10 Current Trends Impacting Your Location Strategies

by King White, on Sep 21, 2022 9:43:00 AM

There has been so much change and disruption in the last few years that companies have completely changed their location and site selection strategies. The office sector was hit with work-from-home challenges while the industrial sector dealt with supply chain realignment. To help you make smarter location decisions, Site Selection Group has identified 10 market trends that could impact your next site selection decision.

1. Very challenging labor conditions

The extremely difficult U.S. labor market has probably become the biggest challenge for most employers in every industry. It will continue to hamper the ability of employers to recruit and retain despite their need to expand existing sites or move into new geographies. Until labor markets soften, the need for advanced labor market analysis will be critical as companies try to assess a location’s ability to support current and future labor needs.

2. Reshoring of manufacturing

The reshoring of manufacturing back to the U.S. continues to unfold as companies rethink their global supply chain as they face challenges from geopolitical hotspots like China and Russia as well as the lingering effects of the COVID-19 pandemic. The migration back to the U.S. has reshaped the industrial sector and has placed a significant strain on labor markets, infrastructure, and real estate. The automotive and semiconductor industries are a couple of great examples of industries making massive investments to expand their U.S. production as they realign their global footprint.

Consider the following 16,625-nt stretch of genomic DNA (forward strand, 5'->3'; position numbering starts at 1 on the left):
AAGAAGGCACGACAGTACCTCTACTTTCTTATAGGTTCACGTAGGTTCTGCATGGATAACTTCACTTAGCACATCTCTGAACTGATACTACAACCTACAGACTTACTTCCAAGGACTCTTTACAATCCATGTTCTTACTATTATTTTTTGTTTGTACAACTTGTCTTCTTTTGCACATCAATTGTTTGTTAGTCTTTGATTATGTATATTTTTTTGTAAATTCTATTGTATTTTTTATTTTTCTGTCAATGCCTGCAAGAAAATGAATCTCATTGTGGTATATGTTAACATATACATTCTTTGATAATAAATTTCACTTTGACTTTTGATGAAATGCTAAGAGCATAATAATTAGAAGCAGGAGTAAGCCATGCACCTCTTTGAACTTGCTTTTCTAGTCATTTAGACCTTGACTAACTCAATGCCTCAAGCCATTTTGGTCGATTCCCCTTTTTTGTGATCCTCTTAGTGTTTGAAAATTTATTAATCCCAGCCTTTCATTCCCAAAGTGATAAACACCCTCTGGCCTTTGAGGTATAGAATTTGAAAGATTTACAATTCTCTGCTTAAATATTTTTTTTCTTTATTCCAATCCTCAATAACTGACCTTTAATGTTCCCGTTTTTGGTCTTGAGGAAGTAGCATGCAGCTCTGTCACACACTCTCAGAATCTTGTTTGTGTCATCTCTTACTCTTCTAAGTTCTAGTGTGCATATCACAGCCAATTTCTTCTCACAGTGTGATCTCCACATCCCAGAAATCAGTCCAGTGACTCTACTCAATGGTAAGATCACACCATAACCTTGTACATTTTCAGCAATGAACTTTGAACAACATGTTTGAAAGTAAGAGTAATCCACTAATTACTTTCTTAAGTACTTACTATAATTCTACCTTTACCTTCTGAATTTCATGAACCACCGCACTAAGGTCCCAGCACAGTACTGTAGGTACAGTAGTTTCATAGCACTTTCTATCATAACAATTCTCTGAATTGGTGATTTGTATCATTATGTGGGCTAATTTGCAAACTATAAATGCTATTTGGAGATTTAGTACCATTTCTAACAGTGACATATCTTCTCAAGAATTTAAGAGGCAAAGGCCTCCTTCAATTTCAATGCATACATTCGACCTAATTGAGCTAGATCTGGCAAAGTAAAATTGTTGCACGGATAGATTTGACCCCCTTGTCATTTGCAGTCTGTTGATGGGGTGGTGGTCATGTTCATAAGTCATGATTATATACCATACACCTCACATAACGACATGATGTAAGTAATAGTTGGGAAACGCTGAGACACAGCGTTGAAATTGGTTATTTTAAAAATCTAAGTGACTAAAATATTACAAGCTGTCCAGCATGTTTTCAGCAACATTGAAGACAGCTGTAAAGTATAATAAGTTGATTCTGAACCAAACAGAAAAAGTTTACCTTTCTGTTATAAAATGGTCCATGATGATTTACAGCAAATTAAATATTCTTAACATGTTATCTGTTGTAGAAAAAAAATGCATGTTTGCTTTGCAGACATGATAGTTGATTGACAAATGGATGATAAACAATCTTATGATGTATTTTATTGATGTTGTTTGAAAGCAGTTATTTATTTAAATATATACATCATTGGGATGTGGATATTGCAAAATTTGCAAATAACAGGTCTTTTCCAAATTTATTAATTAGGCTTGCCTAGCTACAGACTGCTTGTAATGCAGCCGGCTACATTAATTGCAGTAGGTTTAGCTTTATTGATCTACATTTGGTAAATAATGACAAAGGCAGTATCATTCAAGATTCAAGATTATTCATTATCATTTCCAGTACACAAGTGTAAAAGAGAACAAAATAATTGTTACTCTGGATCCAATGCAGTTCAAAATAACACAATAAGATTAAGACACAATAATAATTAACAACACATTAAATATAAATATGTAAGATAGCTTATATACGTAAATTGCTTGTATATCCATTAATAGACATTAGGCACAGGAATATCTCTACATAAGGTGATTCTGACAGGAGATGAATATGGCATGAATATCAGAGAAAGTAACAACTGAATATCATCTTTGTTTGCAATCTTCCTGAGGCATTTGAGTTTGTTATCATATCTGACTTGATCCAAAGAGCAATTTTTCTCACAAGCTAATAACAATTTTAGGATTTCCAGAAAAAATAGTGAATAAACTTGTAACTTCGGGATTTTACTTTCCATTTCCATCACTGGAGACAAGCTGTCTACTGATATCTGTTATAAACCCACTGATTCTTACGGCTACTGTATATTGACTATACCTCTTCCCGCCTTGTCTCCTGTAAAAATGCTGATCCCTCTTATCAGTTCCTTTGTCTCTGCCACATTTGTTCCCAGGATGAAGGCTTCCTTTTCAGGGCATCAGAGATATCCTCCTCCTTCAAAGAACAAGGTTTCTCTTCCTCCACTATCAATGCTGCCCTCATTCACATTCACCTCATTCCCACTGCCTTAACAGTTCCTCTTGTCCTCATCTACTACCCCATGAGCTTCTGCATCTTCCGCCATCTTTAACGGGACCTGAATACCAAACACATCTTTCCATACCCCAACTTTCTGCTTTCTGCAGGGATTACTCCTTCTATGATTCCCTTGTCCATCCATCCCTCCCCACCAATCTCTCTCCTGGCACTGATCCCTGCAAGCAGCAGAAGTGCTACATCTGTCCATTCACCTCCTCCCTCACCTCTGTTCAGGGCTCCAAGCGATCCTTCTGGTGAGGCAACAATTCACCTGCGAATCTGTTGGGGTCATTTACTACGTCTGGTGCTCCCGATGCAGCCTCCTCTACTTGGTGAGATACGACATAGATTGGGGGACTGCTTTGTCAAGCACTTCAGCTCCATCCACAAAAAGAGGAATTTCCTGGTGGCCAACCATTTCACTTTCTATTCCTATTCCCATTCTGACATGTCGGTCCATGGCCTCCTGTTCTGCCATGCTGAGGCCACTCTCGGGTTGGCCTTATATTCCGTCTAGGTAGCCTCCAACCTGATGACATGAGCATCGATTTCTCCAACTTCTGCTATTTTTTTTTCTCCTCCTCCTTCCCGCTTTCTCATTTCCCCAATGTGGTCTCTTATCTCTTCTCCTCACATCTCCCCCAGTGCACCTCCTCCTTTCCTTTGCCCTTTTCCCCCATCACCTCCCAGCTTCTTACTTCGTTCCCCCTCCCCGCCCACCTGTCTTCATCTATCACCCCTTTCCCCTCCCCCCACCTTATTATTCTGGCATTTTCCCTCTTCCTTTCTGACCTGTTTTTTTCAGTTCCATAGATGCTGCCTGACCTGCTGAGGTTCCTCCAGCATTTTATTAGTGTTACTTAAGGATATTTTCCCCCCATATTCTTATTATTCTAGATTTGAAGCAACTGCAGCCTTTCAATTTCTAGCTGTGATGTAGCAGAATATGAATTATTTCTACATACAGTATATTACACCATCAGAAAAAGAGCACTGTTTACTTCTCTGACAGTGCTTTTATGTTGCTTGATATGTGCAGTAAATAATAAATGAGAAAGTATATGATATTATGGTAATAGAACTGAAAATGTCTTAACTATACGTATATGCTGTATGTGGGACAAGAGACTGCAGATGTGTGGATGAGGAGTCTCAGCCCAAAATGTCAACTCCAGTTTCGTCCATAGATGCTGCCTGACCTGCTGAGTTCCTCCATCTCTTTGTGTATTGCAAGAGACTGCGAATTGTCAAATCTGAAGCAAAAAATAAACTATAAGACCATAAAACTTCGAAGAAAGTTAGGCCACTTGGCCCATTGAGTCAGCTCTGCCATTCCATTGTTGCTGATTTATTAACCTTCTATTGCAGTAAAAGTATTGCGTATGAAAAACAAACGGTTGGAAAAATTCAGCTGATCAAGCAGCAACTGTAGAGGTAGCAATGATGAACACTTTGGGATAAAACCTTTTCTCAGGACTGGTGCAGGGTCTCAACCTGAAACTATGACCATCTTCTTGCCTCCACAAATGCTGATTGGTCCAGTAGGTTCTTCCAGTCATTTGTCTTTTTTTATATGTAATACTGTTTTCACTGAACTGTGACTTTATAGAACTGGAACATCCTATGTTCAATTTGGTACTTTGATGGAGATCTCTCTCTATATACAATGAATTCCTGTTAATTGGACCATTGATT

3. Long-term implications of work-from-home

The success of the work-from-home model is receiving mixed reviews with inconsistent consensus among major office employers. The biggest benefits have been the ability to source employees anywhere, employee work-life balance, and reduced real estate expenses; however, the long-term implications on culture, productivity, and employee accountability are unknown. Most industry experts believe the trend will stabilize with 30% of office workers likely staying at home and the remaining 70% will either be in the office full-time or in a hybrid model. The impact on the office real estate market is only beginning to unfold.

4. Nearshoring of back-office operations

The challenging U.S. labor climate in the U.S. and the COVID-19 impact on offshore hotspots like the Philippines and India have forced many U.S. companies to expand into nearshore geographies for their call centers, shared service centers, and other lower-level back-office functions. Until labor conditions soften, nearshore locations like Colombia, Costa Rica, Guatemala and Jamaica are likely to continue gaining momentum.

5. Warehouse and distribution capacity demand slowing

The demand for bulk warehouses and distribution centers grew exponentially due to the supply chain disruptions caused by COVID-19. However, there appears to be excess capacity by some large companies like Amazon and Wayfair that have retrenched on their growth plans ¬— an indicator of subsiding demand. This could be a challenge for real estate developers around the U.S. who have speculative distribution centers under construction.

6. Wage inflation